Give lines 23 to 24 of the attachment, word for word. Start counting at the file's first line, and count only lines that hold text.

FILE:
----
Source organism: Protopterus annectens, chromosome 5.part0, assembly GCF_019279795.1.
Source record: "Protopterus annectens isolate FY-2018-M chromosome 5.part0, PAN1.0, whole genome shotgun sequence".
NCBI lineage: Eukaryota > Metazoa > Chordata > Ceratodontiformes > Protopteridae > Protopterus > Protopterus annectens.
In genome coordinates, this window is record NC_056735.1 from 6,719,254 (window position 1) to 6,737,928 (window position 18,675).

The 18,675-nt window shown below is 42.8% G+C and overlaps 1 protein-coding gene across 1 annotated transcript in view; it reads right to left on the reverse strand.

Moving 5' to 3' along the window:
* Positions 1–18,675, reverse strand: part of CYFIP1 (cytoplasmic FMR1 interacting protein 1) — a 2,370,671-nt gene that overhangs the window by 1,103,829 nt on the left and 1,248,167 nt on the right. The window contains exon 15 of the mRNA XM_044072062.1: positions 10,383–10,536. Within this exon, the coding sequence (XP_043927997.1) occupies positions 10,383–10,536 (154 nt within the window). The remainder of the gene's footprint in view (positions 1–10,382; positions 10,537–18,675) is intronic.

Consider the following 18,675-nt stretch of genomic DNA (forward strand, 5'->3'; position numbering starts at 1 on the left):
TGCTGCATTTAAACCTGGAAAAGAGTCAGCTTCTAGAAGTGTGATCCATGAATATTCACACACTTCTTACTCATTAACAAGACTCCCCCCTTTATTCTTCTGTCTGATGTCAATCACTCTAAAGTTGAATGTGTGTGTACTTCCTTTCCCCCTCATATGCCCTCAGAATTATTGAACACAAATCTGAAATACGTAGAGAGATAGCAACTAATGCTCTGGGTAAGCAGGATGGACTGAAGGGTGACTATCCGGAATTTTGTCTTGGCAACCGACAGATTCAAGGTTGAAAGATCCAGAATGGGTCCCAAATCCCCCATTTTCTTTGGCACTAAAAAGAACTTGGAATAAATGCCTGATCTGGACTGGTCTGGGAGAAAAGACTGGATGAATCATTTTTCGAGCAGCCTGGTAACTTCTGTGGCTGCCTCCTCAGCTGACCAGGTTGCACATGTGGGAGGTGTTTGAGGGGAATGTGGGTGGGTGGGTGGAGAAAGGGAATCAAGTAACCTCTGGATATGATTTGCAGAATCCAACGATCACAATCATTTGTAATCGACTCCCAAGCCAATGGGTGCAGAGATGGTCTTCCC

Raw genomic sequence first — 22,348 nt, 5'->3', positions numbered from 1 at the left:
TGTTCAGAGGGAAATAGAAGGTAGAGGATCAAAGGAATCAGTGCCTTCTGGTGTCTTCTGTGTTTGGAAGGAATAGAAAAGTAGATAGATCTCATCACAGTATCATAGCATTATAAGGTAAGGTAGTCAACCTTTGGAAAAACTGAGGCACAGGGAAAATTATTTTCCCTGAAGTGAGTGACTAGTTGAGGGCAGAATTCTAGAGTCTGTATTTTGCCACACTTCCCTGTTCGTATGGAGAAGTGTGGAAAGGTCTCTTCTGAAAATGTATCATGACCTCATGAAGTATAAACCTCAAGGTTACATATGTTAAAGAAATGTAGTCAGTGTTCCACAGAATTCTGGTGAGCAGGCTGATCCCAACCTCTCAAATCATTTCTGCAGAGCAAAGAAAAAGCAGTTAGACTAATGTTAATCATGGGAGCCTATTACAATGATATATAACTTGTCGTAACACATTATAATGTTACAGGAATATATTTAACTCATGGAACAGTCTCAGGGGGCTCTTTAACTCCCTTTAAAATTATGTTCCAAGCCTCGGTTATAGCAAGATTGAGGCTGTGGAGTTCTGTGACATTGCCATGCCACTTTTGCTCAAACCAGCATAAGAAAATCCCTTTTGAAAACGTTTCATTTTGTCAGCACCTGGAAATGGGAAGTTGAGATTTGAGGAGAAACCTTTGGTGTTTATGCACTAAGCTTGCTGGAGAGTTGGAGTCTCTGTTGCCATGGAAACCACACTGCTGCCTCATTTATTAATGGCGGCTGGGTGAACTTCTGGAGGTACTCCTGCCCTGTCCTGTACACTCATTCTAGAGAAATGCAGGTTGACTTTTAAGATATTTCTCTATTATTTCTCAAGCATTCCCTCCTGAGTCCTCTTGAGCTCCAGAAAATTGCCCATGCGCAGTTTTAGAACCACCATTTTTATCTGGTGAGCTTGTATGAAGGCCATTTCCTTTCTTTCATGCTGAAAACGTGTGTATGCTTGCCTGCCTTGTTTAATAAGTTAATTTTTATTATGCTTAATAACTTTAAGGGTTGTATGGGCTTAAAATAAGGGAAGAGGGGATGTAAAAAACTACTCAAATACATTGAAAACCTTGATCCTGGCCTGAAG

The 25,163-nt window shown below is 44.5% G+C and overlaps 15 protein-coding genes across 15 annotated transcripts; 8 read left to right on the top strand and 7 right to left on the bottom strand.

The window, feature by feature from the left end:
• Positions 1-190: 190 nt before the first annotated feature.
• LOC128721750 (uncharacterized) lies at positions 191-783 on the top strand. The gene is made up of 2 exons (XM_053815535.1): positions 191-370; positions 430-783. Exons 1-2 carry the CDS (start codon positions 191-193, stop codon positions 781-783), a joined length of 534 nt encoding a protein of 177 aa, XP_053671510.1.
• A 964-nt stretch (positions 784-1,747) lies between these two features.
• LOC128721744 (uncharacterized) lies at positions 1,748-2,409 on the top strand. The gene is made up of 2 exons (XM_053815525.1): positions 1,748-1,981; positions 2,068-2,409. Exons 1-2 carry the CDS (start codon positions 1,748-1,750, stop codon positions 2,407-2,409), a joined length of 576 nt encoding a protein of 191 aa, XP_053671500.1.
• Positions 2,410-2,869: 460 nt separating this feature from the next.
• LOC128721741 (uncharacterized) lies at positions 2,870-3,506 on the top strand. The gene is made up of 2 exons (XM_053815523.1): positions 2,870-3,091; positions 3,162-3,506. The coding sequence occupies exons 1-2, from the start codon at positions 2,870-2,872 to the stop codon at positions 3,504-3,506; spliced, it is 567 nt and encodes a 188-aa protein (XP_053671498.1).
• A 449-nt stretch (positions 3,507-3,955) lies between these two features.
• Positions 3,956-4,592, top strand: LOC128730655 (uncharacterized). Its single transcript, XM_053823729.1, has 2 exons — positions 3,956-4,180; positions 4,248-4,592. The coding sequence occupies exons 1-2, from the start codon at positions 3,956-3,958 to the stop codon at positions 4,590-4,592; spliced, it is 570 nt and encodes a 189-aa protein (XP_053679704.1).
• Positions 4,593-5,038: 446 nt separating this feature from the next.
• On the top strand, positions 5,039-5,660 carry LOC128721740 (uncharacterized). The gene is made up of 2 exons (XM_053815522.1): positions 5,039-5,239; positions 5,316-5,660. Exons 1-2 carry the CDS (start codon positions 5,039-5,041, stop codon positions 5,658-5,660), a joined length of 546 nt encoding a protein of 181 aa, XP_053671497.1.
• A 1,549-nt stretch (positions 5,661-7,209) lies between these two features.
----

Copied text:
• On the top strand, positions 5,039-5,660 carry LOC128721740 (uncharacterized). The gene is made up of 2 exons (XM_053815522.1): positions 5,039-5,239; positions 5,316-5,660. Exons 1-2 carry the CDS (start codon positions 5,039-5,041, stop codon positions 5,658-5,660), a joined length of 546 nt encoding a protein of 181 aa, XP_053671497.1.
• A 1,549-nt stretch (positions 5,661-7,209) lies between these two features.